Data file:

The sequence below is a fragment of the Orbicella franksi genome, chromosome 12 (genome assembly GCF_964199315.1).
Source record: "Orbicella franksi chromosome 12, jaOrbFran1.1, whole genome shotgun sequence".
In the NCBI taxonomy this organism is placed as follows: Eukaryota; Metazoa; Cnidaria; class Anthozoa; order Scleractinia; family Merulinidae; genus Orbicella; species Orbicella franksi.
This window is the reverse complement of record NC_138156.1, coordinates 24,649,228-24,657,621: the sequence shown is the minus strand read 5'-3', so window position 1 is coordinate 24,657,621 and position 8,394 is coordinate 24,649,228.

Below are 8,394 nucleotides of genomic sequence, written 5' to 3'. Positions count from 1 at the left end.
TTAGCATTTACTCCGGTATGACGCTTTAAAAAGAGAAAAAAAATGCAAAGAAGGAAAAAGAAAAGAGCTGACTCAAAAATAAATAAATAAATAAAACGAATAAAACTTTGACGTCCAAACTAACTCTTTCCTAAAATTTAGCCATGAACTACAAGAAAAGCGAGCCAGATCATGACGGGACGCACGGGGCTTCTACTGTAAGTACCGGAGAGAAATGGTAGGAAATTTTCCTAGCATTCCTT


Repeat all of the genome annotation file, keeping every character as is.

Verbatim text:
The sequence below is a fragment of the Orbicella franksi genome, chromosome 12 (genome assembly GCF_964199315.1).
Source record: "Orbicella franksi chromosome 12, jaOrbFran1.1, whole genome shotgun sequence".
In the NCBI taxonomy this organism is placed as follows: Eukaryota; Metazoa; Cnidaria; class Anthozoa; order Scleractinia; family Merulinidae; genus Orbicella; species Orbicella franksi.
This window is the reverse complement of record NC_138156.1, coordinates 24,649,228-24,657,621: the sequence shown is the minus strand read 5'-3', so window position 1 is coordinate 24,657,621 and position 8,394 is coordinate 24,649,228.

Below are 8,394 nucleotides of genomic sequence, written 5' to 3'. Positions count from 1 at the left end.
TTAGCATTTACTCCGGTATGACGCTTTAAAAAGAGAAAAAAAATGCAAAGAAGGAAAAAGAAAAGAGCTGACTCAAAAATAAATAAATAAATAAAACGAATAAAACTTTGACGTCCAAACTAACTCTTTCCTAAAATTTAGCCATGAACTACAAGAAAAGCGAGCCAGATCATGACGGGACGCACGGGGCTTCTACTGTAAGTACCGGAGAGAAATGGTAGGAAATTTTCCTAGCATTCCTT